Tuesday, January 4, 2022

Karen Odden

Karen Odden received her Ph.D. in English literature from New York University and subsequently taught at the University of Wisconsin-Milwaukee. Her first novel, A Lady in the Smoke, was a USA Today bestseller, and A Dangerous Duet and A Trace of Deceit have won awards for historical mystery and historical fiction.

Odden's latest mystery is Down a Dark River.

My Q&A with the author:

How much work does your title do to take readers into the story?

Unlike my first novel, A Lady in the Smoke, about a Victorian railway disaster, which went through so many titles that my agent started calling it “Choo Choo Go Boom,” Down a Dark River only ever had the one. It dropped into my mind early and stuck because it felt perfect. From the beginning, I knew the mystery would be set in Victorian London; and the powerful, filthy Thames River would be at the heart of both the setting and the story, for the murdered women are found in small boats, floating down it. From our present-day perspective, it’s hard to understand the power the Thames had to shape Victorian England, but by the 1870s, millions of tons of coal, food, mail, and goods from Europe and beyond were making their way up and down the Thames annually; the river was the lifeblood for the city. It was also the sewer, full of detritus and even dead bodies. For me (and some Victorian writers), the river serves as a metaphor for London’s progress and wealth but also for its overcrowding and poverty—dichotomies I explore in my novel. Furthermore, I knew my Scotland Yard inspector, Michael Corravan, would have to go down the “dark river” in his mind back to his past, when he was surviving by thieving and bare-knuckles boxing in seedy Whitechapel; he needs to recall the painful moments when he felt powerless and longed for revenge before he can empathize with the villain and solve this case.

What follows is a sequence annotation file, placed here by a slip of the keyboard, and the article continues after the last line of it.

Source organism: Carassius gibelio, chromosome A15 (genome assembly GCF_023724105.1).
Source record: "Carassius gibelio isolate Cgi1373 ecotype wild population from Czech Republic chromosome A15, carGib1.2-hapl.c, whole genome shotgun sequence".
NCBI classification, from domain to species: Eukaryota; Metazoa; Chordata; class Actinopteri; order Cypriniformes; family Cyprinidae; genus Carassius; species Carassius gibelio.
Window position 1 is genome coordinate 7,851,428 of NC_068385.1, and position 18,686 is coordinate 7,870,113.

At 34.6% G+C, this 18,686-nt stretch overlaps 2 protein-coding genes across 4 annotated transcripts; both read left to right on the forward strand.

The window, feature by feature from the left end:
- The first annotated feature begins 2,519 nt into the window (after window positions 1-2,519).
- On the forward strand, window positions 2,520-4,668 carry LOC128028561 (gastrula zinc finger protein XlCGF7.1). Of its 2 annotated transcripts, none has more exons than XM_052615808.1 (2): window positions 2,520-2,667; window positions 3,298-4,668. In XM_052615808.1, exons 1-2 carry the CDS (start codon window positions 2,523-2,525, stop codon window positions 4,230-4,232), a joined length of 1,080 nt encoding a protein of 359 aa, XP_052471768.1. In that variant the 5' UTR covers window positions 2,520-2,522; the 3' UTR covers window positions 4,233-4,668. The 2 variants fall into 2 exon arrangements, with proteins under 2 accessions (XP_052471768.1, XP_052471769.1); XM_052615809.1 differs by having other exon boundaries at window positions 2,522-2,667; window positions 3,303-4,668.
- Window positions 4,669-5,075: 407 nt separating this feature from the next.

What's in a name?

In a very early draft, I named my protagonist Michael Wren—but at the advice of a beta-reader who thought “Wren” too delicate, I changed it to Corravan. This name alludes to the bird genus “Corvin,” which include the ravens and crows—dark-feathered birds of prey, scrappy and fierce, like my protagonist. As I fleshed out Michael’s backstory, I wanted him to be Irish because in the 1870s, anti-Irish feeling was running high in London, in the aftermath of both the mass migration to the city (during the potato famines that killed 1 million Irish) and the Clerkenwell bombing by the Irish Republican Brotherhood that killed and injured dozens of Londoners in 1867. So, by virtue of his race, Michael Corravan is an outsider who will run up against prejudice as a policeman; but he has the inside track on crime in Whitechapel, the seedy part of London where he grew up. Also, “Corravan,” a common name in county Armagh, is a corruption of the Irish (Gaelic) name O Corra Ban. “O” means “grandson of”; "Corr" means “odd or singular,” while the addition of "Ban" means “white.” So Michael Corravan’s name suggests his Irish ancestry, that he is odd and unusual (an outsider), and that he’s the hero in the conventional “white” hat. Although flawed like we all are, Corravan has a strong moral code and is loyal to those he loves.

How surprised would your teenage reader self be by your novel?

I think my teenage self would be very surprised by it. Most of my most voracious, immersive (ie. escapist) reading was about young women protagonists; I devoured books by Daphne du Maurier, Mary Stewart, Victoria Holt, L.M. Montgomery, Louisa May Alcott, and Elizabeth George Speare. I don’t think I would have been able to imagine writing a male character, although I did develop a passion for the Jason Bourne novels around age 17. Indeed, writing in Corravan’s voice, in first person, was a challenge because I didn’t want him to sound like a woman writer’s idea of how a man would sound. I spent hours reading Victorian police accounts (written by men, of course) out loud to train my ear to what I felt was a masculine cadence.